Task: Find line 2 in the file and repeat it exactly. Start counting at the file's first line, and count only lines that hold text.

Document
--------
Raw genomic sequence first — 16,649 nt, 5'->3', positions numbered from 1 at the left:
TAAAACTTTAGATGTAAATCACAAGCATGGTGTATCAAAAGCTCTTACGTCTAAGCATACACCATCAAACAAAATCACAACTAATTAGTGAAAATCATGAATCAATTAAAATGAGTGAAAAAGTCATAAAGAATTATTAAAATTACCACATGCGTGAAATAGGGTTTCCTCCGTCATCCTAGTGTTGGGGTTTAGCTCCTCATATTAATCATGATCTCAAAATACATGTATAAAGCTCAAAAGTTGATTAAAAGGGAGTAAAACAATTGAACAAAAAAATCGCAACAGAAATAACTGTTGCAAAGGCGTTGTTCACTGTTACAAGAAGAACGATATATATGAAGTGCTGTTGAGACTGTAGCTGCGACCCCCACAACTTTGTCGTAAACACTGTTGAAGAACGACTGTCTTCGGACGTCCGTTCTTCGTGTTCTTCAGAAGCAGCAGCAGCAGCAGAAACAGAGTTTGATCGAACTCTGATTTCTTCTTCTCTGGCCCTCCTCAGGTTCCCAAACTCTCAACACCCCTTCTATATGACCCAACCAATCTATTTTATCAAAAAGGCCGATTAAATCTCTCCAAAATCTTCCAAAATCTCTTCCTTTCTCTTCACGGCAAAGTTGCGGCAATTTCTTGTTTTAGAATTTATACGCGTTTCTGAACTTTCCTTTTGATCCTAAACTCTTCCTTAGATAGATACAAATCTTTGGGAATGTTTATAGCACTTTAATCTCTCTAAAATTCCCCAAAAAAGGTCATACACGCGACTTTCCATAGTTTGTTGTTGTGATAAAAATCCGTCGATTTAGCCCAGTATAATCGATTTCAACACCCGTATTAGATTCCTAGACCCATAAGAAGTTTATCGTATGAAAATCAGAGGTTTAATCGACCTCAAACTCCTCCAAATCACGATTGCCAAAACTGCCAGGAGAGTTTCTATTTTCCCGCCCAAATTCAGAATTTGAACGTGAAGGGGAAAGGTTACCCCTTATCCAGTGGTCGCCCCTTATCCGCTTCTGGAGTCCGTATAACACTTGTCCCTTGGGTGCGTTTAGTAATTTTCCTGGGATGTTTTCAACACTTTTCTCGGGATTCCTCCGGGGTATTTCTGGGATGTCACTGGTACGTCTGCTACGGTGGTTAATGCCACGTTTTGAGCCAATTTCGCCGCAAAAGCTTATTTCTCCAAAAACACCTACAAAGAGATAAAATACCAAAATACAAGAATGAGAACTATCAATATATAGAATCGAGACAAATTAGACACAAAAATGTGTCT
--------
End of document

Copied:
TAAAACTTTAGATGTAAATCACAAGCATGGTGTATCAAAAGCTCTTACGTCTAAGCATACACCATCAAACAAAATCACAACTAATTAGTGAAAATCATGAATCAATTAAAATGAGTGAAAAAGTCATAAAGAATTATTAAAATTACCACATGCGTGAAATAGGGTTTCCTCCGTCATCCTAGTGTTGGGGTTTAGCTCCTCATATTAATCATGATCTCAAAATACATGTATAAAGCTCAAAAGTTGATTAAAAGGGAGTAAAACAATTGAACAAAAAAATCGCAACAGAAATAACTGTTGCAAAGGCGTTGTTCACTGTTACAAGAAGAACGATATATATGAAGTGCTGTTGAGACTGTAGCTGCGACCCCCACAACTTTGTCGTAAACACTGTTGAAGAACGACTGTCTTCGGACGTCCGTTCTTCGTGTTCTTCAGAAGCAGCAGCAGCAGCAGAAACAGAGTTTGATCGAACTCTGATTTCTTCTTCTCTGGCCCTCCTCAGGTTCCCAAACTCTCAACACCCCTTCTATATGACCCAACCAATCTATTTTATCAAAAAGGCCGATTAAATCTCTCCAAAATCTTCCAAAATCTCTTCCTTTCTCTTCACGGCAAAGTTGCGGCAATTTCTTGTTTTAGAATTTATACGCGTTTCTGAACTTTCCTTTTGATCCTAAACTCTTCCTTAGATAGATACAAATCTTTGGGAATGTTTATAGCACTTTAATCTCTCTAAAATTCCCCAAAAAAGGTCATACACGCGACTTTCCATAGTTTGTTGTTGTGATAAAAATCCGTCGATTTAGCCCAGTATAATCGATTTCAACACCCGTATTAGATTCCTAGACCCATAAGAAGTTTATCGTATGAAAATCAGAGGTTTAATCGACCTCAAACTCCTCCAAATCACGATTGCCAAAACTGCCAGGAGAGTTTCTATTTTCCCGCCCAAATTCAGAATTTGAACGTGAAGGGGAAAGGTTACCCCTTATCCAGTGGTCGCCCCTTATCCGCTTCTGGAGTCCGTATAACACTTGTCCCTTGGGTGCGTTTAGTAATTTTCCTGGGATGTTTTCAACACTTTTCTCGGGATTCCTCCGGGGTATTTCTGGGATGTCACTGGTACGTCTGCTACGGTGGTTAATGCCACGTTTTGAGCCAATTTCGCCGCAAAAGCTTATTTCTCCAAAAACACCTACAAAGAGATAAAATACCAAAATACAAGAATGAGAACTATCAATATATAGAATCGAGACAAATTAGACACAAAAATGTGTCT